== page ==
Nabeel Rajab Detained at Airport, Equipment Searched Without Warrant
December 7, 2010
Bahrain's leaders repeatedly insist that the government respects human rights, but Nabeel Rajab's treatment tells another story, said Joe Stork. The government should make clear to the security forces that the harassment of human rights defenders needs to stop immediately.
Joe Stork, deputy Middle East director at Human Rights Watch

(Washington, DC) - The Bahraini government should order security forces to stop harassing Nabeel Rajab, president of the Bahrain Center for Human Rights, and return any information illegally copied from his laptop computer and mobile phone, Human Rights Watch said today.

"Bahrain's leaders repeatedly insist that the government respects human rights, but Nabeel Rajab's treatment tells another story," said Joe Stork, deputy Middle East director at Human Rights Watch. "The government should make clear to the security forces that the harassment of human rights defenders needs to stop immediately."

In addition to presiding over the Bahrain Center for Human Rights, Rajab is a member of the Advisory Committee of Human Rights Watch's Middle East Division.

Rajab told Human Rights Watch that on the morning of December 2, 2010, he was waiting to board a flight at Bahrain International Airport when a plainclothes security officer approached and asked Rajab to return with the man to the passport control area. When Rajab asked the man's identity, he gave his name and said he was with the National Security Agency, an internal security bureau that reports directly to King Hamad bin Isa Al Khalifa, but is not part of airport security.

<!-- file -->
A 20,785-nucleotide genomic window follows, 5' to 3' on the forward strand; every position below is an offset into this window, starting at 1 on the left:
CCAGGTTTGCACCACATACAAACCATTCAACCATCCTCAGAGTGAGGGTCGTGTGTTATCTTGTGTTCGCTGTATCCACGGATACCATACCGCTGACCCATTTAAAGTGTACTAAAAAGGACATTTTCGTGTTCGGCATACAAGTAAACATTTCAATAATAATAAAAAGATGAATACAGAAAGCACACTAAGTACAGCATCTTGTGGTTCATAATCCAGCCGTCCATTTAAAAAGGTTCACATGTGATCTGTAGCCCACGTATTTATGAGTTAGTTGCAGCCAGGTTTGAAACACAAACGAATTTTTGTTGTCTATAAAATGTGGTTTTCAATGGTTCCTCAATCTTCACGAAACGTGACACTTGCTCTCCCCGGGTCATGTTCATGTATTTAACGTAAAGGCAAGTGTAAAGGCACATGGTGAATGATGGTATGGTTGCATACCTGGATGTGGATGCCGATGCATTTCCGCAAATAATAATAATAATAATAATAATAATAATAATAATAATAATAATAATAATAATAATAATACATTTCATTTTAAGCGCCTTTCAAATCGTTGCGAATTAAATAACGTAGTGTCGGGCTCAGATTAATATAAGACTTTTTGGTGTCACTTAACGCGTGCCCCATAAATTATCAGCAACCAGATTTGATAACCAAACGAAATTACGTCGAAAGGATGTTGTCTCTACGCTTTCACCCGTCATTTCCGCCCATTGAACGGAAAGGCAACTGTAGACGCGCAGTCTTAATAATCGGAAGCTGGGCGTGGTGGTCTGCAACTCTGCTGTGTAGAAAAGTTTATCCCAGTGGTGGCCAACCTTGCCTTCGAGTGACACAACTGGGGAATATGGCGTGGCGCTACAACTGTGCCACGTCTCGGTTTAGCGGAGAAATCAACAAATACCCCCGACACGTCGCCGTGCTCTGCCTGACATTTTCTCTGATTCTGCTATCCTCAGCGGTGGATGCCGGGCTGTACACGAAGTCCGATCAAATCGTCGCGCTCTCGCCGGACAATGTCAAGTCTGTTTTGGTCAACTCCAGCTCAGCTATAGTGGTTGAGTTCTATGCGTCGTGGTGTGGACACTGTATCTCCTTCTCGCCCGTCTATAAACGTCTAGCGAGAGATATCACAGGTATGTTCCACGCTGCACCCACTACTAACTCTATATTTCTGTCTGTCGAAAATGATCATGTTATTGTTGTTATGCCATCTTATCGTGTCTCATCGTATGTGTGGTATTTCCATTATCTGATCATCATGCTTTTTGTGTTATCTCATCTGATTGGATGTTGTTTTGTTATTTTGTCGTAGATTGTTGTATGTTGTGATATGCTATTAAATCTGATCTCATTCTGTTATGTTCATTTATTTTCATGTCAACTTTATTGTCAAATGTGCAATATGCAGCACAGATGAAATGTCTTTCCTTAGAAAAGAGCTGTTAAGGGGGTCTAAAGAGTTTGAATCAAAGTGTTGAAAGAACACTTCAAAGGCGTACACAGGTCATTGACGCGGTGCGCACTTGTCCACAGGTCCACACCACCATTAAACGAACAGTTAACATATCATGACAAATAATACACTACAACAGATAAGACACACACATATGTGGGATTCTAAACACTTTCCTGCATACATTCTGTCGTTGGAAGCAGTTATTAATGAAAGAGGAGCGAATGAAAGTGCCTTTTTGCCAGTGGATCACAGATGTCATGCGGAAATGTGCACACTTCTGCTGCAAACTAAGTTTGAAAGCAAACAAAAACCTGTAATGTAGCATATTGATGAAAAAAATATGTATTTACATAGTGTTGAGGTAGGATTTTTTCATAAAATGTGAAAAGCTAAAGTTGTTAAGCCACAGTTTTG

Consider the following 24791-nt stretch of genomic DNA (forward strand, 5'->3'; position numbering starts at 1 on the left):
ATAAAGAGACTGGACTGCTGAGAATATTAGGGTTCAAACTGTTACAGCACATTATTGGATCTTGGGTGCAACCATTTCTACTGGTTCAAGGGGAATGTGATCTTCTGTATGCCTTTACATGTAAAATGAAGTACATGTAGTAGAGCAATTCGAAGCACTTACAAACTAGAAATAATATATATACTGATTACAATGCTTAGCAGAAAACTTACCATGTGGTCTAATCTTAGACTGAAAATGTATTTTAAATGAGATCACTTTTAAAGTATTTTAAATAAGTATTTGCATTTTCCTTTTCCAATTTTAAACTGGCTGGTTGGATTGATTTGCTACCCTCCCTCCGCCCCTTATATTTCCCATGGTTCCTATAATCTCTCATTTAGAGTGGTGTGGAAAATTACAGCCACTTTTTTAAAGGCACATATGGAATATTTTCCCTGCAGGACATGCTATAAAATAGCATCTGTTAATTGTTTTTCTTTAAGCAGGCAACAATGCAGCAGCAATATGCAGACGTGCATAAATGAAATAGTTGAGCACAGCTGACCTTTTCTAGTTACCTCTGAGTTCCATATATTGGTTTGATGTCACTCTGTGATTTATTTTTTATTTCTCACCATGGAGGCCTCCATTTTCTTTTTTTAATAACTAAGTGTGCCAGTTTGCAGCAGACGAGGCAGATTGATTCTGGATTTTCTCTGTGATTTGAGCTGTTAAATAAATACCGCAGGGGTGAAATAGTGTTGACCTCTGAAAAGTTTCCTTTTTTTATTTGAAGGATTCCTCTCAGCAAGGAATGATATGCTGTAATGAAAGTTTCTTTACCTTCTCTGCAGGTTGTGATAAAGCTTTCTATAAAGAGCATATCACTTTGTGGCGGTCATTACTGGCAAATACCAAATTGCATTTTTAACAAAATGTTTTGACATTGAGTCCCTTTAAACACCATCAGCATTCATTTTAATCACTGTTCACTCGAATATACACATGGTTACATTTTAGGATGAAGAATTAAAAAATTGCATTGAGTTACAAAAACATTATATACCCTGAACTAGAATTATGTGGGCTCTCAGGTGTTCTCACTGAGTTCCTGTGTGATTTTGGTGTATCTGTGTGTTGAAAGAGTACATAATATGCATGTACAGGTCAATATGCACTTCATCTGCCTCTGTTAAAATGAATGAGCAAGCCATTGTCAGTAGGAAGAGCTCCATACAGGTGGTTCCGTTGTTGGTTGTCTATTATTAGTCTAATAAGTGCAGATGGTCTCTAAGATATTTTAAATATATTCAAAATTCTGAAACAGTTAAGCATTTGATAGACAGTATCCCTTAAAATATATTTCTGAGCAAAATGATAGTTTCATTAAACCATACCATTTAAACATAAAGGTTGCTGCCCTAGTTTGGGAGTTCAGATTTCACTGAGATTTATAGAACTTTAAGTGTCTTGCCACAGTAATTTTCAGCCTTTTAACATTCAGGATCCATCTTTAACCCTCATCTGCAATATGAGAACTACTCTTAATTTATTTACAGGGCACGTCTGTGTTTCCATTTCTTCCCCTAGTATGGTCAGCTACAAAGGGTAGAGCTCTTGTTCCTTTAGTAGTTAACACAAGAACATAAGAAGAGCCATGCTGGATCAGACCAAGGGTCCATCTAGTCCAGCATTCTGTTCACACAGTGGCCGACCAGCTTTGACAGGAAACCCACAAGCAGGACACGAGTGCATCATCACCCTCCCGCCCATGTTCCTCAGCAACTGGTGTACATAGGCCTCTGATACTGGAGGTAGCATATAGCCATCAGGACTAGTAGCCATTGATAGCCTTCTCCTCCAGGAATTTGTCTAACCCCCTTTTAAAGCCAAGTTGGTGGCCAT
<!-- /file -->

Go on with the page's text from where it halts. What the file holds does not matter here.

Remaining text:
At the passport control area, at the officers' request, Rajab turned on his computer. Rajab told the security officers that he would be willing to review contents of his computer with the officers, but that he would not willingly allow them to access it out of his presence, expressing concerns that his computer would be tampered with.

When Rajab asked the officers if they had a judicial warrant or other authorization, they replied that as security they could "do what we want" and that Rajab should "trust" them. When Rajab phoned his wife to let her know what was happening, the officers forcibly took his phone and prevented him from continuing the call.

The officers also forcibly took the computer and an iPod belonging to his son and carried them, along with the phone, into a nearby closed room for approximately a half hour. When the computer was returned, it was on and showing the computer's "systems" screen, indicating that information may have been downloaded or copied.

The entire incident took approximately one hour, and Rajab was able to board his flight just minutes before takeoff.

In early September 2010, the official Bahrain News Agency and a newspaper close to the government published a crude attack on Rajab, alleging that he was part of a "terrorist network" and that he had passed "false information" to international organizations for the purpose of "harming Bahrain's reputation." In late September, Bahraini authorities prevented Rajab from travelling to Saudi Arabia.